The population of those aged 65+ years old (“older adults”) is increasing. With this change, attention is being placed on their health, wellness, and roles in society. Specifically, studies on healthy aging are addressing ways to update our thinking about older adulthood. This increase in the aging population has also triggered a focus on research to understand both aging and the currently aging cohort of Baby Boomers (those born between 1946–1964).
The Center for Inclusive Aging and Design Research seeks to address the experiences of older adults in the interest of supporting their social and emotional wellness through design. We know these places can be areas of rich interaction, exchange, and discourse. Participation in this “public life” is the hallmark of integration and independence. To foster this engagement, places must be designed to address the social, mental, and physical needs of older adults. Supporting older adults is a new reality as their percent of the total population continues to grow.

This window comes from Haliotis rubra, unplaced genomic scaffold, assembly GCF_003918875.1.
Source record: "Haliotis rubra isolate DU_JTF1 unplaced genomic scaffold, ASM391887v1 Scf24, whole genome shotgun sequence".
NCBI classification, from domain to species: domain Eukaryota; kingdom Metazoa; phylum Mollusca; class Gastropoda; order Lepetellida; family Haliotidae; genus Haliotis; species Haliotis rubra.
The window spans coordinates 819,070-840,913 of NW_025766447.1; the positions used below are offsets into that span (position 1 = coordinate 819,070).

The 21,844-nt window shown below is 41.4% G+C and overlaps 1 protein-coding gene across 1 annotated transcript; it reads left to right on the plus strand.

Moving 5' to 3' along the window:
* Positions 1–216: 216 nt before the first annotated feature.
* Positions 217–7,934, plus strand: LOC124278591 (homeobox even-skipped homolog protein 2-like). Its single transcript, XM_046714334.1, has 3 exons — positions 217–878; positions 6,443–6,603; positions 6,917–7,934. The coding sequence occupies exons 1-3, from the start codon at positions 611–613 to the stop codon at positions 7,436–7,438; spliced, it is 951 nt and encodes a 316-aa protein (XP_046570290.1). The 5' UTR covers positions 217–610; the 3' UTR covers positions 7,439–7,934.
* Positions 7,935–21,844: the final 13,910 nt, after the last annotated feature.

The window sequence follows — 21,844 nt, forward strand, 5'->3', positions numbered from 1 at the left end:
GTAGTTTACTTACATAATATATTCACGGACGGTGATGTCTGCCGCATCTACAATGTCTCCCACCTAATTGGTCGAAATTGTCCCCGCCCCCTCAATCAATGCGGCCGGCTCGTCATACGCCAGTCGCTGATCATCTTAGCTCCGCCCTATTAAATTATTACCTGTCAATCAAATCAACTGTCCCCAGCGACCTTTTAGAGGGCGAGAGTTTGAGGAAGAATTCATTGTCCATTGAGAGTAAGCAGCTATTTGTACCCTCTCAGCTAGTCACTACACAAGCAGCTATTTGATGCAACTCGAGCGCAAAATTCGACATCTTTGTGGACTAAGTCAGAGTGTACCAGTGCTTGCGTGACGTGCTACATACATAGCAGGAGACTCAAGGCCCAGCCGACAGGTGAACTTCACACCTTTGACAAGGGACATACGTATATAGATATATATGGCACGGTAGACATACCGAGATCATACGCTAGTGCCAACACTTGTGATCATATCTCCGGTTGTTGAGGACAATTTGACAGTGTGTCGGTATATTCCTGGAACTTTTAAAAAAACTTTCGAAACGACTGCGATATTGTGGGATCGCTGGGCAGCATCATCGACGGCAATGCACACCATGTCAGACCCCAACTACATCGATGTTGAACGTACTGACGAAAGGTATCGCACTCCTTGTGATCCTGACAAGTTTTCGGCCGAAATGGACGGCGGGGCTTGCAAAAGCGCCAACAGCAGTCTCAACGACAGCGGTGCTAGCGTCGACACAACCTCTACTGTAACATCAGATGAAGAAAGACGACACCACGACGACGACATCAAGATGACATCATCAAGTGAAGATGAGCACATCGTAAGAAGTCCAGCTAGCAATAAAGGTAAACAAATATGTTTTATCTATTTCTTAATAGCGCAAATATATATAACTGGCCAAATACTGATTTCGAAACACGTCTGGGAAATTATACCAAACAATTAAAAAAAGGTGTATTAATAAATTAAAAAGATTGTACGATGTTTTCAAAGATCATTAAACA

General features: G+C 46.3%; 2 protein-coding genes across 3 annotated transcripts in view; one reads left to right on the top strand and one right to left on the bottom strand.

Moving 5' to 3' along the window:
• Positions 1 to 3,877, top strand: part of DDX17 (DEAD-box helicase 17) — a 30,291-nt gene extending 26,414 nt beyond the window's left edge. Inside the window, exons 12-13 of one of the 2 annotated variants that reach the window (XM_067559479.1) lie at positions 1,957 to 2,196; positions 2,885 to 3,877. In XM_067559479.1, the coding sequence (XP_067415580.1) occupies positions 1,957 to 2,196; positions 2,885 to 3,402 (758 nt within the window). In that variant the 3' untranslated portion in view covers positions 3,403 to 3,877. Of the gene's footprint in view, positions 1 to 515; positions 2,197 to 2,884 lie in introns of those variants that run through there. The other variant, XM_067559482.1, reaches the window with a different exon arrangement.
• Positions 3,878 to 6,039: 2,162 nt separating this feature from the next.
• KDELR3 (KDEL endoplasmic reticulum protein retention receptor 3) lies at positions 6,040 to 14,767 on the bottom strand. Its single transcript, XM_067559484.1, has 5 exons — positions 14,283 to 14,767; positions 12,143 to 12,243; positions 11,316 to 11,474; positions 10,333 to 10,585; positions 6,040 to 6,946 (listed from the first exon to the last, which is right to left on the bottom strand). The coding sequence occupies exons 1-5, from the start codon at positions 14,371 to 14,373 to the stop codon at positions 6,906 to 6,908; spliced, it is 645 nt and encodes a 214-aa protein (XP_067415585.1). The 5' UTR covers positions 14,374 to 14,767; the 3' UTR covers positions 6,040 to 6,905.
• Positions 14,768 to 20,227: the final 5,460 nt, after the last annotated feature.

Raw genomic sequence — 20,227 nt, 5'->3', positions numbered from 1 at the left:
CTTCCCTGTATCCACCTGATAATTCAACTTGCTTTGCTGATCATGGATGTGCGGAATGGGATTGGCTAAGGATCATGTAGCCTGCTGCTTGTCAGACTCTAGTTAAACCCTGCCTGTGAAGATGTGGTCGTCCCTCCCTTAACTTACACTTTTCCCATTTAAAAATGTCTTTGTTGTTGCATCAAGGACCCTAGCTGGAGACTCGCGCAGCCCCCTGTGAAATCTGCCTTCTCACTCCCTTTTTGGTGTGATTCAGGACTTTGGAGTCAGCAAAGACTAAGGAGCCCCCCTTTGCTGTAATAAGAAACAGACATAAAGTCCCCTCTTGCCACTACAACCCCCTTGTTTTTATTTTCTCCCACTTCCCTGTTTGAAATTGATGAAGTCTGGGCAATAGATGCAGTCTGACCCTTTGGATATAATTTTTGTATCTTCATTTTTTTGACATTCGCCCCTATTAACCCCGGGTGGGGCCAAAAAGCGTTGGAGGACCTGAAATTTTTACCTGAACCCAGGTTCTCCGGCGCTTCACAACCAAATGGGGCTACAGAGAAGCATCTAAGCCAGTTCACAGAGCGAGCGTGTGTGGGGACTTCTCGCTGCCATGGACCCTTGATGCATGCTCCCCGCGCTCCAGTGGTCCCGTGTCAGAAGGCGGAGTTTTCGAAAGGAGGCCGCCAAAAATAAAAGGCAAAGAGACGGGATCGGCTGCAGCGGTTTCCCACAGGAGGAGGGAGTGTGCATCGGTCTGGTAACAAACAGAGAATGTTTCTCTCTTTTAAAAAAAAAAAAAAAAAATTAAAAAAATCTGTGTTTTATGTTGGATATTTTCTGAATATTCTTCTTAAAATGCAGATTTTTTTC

Inclusive design efforts are primarily driven by Americans with Disabilities Act (“ADA”) code that requires ramps, handrails, and other features to provide accessibility. In practice, the application of these requirements varies wildly, and the requirements are seldom planned together. (An example of this is a park that provides both accessible parking and restrooms yet locates them at opposite ends of a parking lot.) These efforts may provide access, but they do not support a desired situation. Instead, solutions need to address both the needs of the aging condition (i.e., larger print sizes for vision loss, intuitive layouts to reduce cognitive load) and support the needs of participation at these places (i.e., helpful people nearby for support, lowered noise volumes for socialization) to foster ideal experiences.
To learn more about other age-based design considerations, email us (email@example.com). We are here to help.